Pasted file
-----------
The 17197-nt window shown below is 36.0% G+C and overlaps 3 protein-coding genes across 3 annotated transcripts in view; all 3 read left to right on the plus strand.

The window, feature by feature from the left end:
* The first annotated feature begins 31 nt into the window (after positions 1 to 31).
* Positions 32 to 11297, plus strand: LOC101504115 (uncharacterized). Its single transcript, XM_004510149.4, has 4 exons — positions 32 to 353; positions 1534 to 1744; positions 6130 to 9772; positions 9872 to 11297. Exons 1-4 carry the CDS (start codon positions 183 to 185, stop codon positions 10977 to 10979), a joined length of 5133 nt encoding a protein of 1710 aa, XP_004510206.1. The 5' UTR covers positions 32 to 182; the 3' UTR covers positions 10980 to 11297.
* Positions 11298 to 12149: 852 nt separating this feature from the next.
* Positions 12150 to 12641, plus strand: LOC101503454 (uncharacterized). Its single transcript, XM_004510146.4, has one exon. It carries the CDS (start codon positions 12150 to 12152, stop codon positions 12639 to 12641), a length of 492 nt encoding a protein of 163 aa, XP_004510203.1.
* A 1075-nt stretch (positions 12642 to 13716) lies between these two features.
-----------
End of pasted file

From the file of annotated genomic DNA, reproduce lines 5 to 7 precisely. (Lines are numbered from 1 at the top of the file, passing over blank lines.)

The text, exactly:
* Positions 11298 to 12149: 852 nt separating this feature from the next.
* Positions 12150 to 12641, plus strand: LOC101503454 (uncharacterized). Its single transcript, XM_004510146.4, has one exon. It carries the CDS (start codon positions 12150 to 12152, stop codon positions 12639 to 12641), a length of 492 nt encoding a protein of 163 aa, XP_004510203.1.
* A 1075-nt stretch (positions 12642 to 13716) lies between these two features.